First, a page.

NEW YORK (TheStreet) -- We're five years removed from the financial collapse of 2008, but it has altered the investment decisions for many. TheStreet's Brittany Umar is with Mark Hamilton, chief investment officer of asset allocation at Oppenheimer Funds, discussing portfolio strategies.

The common rule calls for investors to subtract their age from the number 100, and allocate that percentage to stocks. So for example, if an investor is 40, he would allocate 60% of his portfolio to equities.

But Hamilton suggested that investors first need to identify their longer-term goals and needs from their portfolio.

Once they have an idea about what their needs will be, then they can begin finding the right tools for correctly allocating their assets.

For instance, if the investor is looking for growth, it is usually best to be in equities, while bonds are generally sought after for income, he said.

However, "hybrid" allocations look to achieve both growth and income. Hamilton suggested master limited partnerships or real estate investment trusts for that.

But there's one component that's been severely altered: Portfolio protection.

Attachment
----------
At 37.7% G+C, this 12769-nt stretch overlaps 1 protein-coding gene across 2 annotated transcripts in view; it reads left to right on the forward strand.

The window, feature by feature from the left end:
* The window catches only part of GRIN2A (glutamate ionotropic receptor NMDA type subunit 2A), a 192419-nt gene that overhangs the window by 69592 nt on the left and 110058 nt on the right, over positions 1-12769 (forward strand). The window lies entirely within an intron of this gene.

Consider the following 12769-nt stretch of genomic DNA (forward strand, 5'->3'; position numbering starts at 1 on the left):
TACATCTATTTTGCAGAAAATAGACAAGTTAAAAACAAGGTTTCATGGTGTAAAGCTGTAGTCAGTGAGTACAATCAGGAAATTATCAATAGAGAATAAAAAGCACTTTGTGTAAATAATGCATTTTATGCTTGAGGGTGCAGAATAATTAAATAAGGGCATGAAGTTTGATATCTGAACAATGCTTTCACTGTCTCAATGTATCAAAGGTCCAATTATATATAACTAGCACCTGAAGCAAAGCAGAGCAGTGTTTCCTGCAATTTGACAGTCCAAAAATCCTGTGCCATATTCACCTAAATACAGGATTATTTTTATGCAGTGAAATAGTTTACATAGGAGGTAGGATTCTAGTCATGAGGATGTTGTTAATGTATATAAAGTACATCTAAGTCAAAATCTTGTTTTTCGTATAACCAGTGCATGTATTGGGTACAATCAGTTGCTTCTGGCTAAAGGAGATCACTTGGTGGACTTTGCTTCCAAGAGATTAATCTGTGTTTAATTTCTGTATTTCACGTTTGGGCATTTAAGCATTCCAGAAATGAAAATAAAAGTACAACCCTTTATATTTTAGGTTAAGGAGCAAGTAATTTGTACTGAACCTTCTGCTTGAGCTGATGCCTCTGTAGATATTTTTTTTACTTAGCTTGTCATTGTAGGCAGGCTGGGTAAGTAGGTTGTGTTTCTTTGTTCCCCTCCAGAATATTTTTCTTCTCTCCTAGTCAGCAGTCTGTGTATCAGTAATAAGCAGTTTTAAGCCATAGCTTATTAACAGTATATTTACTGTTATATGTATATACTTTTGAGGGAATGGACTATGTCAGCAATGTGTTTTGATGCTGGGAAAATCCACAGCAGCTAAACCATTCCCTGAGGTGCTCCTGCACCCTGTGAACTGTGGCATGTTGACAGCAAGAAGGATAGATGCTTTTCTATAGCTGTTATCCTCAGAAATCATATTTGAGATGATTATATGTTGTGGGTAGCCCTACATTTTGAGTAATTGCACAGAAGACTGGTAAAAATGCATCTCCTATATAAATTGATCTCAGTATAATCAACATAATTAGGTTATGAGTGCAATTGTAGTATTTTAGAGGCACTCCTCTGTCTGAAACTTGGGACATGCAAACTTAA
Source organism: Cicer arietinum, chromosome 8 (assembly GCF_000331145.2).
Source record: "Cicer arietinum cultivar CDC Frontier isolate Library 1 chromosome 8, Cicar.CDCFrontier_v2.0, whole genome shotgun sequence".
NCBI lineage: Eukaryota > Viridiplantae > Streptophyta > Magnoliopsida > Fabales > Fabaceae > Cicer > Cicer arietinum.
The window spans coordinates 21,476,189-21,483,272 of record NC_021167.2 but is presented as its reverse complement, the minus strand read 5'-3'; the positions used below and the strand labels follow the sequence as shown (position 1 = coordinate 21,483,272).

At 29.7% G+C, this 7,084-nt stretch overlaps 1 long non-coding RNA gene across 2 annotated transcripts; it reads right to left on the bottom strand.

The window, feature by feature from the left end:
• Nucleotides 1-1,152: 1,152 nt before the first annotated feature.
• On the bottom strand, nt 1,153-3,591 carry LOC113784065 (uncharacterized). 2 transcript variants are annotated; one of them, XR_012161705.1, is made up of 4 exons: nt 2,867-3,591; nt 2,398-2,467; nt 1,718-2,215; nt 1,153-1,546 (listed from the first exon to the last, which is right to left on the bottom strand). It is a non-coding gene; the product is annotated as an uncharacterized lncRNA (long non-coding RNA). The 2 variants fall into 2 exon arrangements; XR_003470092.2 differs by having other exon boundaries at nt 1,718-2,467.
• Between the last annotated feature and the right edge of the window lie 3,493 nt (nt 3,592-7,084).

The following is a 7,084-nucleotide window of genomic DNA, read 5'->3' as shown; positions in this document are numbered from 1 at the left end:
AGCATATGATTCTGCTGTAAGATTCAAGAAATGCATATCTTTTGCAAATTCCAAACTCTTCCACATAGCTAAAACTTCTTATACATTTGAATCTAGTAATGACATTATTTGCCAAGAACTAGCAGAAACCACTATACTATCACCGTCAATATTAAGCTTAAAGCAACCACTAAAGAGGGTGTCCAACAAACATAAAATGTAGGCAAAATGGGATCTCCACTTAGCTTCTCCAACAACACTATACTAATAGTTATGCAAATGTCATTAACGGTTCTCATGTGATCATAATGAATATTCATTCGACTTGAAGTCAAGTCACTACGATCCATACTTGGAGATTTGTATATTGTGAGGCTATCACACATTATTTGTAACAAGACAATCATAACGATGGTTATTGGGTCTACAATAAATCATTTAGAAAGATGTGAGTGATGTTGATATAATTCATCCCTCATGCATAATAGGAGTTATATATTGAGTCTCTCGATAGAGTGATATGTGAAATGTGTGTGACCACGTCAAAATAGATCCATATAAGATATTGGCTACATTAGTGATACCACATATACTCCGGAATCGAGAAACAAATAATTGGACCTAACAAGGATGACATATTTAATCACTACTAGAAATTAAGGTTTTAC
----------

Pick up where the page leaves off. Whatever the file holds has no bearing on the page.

In the past, investors who wanted safety could simply own government bonds.

But according to Hamilton, once the financial crisis hit, many investors fled to Treasuries, causing yields to plunge and driving down returns.

He concluded that the current environment presents investors and managers with the challenge to find new and innovative ways to protect their assets.

-- Written by Bret Kenwell in Petoskey, Mich.

Bret Kenwell currently writes, blogs and also contributes to Robert Weinstein's Weekly Options Newsletter. Focuses on short-to-intermediate-term trading opportunities that can be exposed via options. He prefers to use debit trades on momentum setups and credit trades on support/resistance setups. He also focuses on building long-term wealth by searching for consistent, quality dividend paying companies and long-term growth companies. He considers himself the surfer, not the wave, in relation to the market and himself. He has no allegiance to either the bull side or the bear side.

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